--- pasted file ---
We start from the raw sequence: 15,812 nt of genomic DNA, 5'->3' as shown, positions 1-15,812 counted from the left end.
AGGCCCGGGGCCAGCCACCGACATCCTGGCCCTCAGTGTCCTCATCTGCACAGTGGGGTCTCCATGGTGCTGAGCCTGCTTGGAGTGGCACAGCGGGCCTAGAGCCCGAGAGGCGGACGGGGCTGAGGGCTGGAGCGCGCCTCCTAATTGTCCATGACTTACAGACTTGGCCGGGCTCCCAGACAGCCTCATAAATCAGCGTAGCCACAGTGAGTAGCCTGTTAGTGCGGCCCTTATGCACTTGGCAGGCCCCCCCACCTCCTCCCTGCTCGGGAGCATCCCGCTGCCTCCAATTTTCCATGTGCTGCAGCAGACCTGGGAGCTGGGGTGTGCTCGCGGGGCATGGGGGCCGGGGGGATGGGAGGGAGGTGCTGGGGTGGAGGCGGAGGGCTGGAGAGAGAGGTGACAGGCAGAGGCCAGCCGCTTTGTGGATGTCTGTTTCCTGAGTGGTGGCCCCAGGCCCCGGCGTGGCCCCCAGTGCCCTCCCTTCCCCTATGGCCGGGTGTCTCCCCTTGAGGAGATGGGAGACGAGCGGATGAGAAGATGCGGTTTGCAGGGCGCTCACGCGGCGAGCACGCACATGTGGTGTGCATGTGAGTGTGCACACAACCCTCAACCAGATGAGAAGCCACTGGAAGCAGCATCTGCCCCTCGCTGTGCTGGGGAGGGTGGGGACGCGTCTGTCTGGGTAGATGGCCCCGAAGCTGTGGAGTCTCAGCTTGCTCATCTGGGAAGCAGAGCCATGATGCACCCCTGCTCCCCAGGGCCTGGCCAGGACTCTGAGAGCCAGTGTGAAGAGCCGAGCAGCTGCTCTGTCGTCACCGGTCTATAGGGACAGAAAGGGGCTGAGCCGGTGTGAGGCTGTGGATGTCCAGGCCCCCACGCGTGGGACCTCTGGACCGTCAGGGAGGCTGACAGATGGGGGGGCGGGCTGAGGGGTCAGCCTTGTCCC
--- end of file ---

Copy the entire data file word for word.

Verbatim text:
We start from the raw sequence: 15,812 nt of genomic DNA, 5'->3' as shown, positions 1-15,812 counted from the left end.
AGGCCCGGGGCCAGCCACCGACATCCTGGCCCTCAGTGTCCTCATCTGCACAGTGGGGTCTCCATGGTGCTGAGCCTGCTTGGAGTGGCACAGCGGGCCTAGAGCCCGAGAGGCGGACGGGGCTGAGGGCTGGAGCGCGCCTCCTAATTGTCCATGACTTACAGACTTGGCCGGGCTCCCAGACAGCCTCATAAATCAGCGTAGCCACAGTGAGTAGCCTGTTAGTGCGGCCCTTATGCACTTGGCAGGCCCCCCCACCTCCTCCCTGCTCGGGAGCATCCCGCTGCCTCCAATTTTCCATGTGCTGCAGCAGACCTGGGAGCTGGGGTGTGCTCGCGGGGCATGGGGGCCGGGGGGATGGGAGGGAGGTGCTGGGGTGGAGGCGGAGGGCTGGAGAGAGAGGTGACAGGCAGAGGCCAGCCGCTTTGTGGATGTCTGTTTCCTGAGTGGTGGCCCCAGGCCCCGGCGTGGCCCCCAGTGCCCTCCCTTCCCCTATGGCCGGGTGTCTCCCCTTGAGGAGATGGGAGACGAGCGGATGAGAAGATGCGGTTTGCAGGGCGCTCACGCGGCGAGCACGCACATGTGGTGTGCATGTGAGTGTGCACACAACCCTCAACCAGATGAGAAGCCACTGGAAGCAGCATCTGCCCCTCGCTGTGCTGGGGAGGGTGGGGACGCGTCTGTCTGGGTAGATGGCCCCGAAGCTGTGGAGTCTCAGCTTGCTCATCTGGGAAGCAGAGCCATGATGCACCCCTGCTCCCCAGGGCCTGGCCAGGACTCTGAGAGCCAGTGTGAAGAGCCGAGCAGCTGCTCTGTCGTCACCGGTCTATAGGGACAGAAAGGGGCTGAGCCGGTGTGAGGCTGTGGATGTCCAGGCCCCCACGCGTGGGACCTCTGGACCGTCAGGGAGGCTGACAGATGGGGGGGCGGGCTGAGGGGTCAGCCTTGTCCC